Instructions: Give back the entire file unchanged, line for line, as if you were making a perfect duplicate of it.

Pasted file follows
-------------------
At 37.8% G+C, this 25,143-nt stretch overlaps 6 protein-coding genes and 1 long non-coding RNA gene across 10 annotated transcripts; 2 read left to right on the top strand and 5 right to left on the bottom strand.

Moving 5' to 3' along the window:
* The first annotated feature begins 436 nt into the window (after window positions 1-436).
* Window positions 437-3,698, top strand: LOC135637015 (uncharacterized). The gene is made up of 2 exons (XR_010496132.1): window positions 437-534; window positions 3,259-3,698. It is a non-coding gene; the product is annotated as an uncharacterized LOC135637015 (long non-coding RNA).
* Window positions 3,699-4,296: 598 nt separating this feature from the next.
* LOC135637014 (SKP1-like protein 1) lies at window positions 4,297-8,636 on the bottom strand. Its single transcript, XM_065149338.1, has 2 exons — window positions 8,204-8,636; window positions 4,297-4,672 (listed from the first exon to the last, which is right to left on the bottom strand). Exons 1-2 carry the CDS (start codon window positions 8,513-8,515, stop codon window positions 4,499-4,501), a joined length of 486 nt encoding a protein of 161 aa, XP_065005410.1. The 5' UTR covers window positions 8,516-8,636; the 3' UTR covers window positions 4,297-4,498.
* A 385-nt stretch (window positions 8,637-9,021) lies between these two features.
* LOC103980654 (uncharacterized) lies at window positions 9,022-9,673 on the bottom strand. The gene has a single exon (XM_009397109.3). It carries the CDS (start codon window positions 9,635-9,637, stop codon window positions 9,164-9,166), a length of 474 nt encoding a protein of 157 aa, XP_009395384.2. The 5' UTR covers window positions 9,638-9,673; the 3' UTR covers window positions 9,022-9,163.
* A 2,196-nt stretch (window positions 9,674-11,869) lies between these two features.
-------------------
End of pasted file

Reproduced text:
At 37.8% G+C, this 25,143-nt stretch overlaps 6 protein-coding genes and 1 long non-coding RNA gene across 10 annotated transcripts; 2 read left to right on the top strand and 5 right to left on the bottom strand.

Moving 5' to 3' along the window:
* The first annotated feature begins 436 nt into the window (after window positions 1-436).
* Window positions 437-3,698, top strand: LOC135637015 (uncharacterized). The gene is made up of 2 exons (XR_010496132.1): window positions 437-534; window positions 3,259-3,698. It is a non-coding gene; the product is annotated as an uncharacterized LOC135637015 (long non-coding RNA).
* Window positions 3,699-4,296: 598 nt separating this feature from the next.
* LOC135637014 (SKP1-like protein 1) lies at window positions 4,297-8,636 on the bottom strand. Its single transcript, XM_065149338.1, has 2 exons — window positions 8,204-8,636; window positions 4,297-4,672 (listed from the first exon to the last, which is right to left on the bottom strand). Exons 1-2 carry the CDS (start codon window positions 8,513-8,515, stop codon window positions 4,499-4,501), a joined length of 486 nt encoding a protein of 161 aa, XP_065005410.1. The 5' UTR covers window positions 8,516-8,636; the 3' UTR covers window positions 4,297-4,498.
* A 385-nt stretch (window positions 8,637-9,021) lies between these two features.
* LOC103980654 (uncharacterized) lies at window positions 9,022-9,673 on the bottom strand. The gene has a single exon (XM_009397109.3). It carries the CDS (start codon window positions 9,635-9,637, stop codon window positions 9,164-9,166), a length of 474 nt encoding a protein of 157 aa, XP_009395384.2. The 5' UTR covers window positions 9,638-9,673; the 3' UTR covers window positions 9,022-9,163.
* A 2,196-nt stretch (window positions 9,674-11,869) lies between these two features.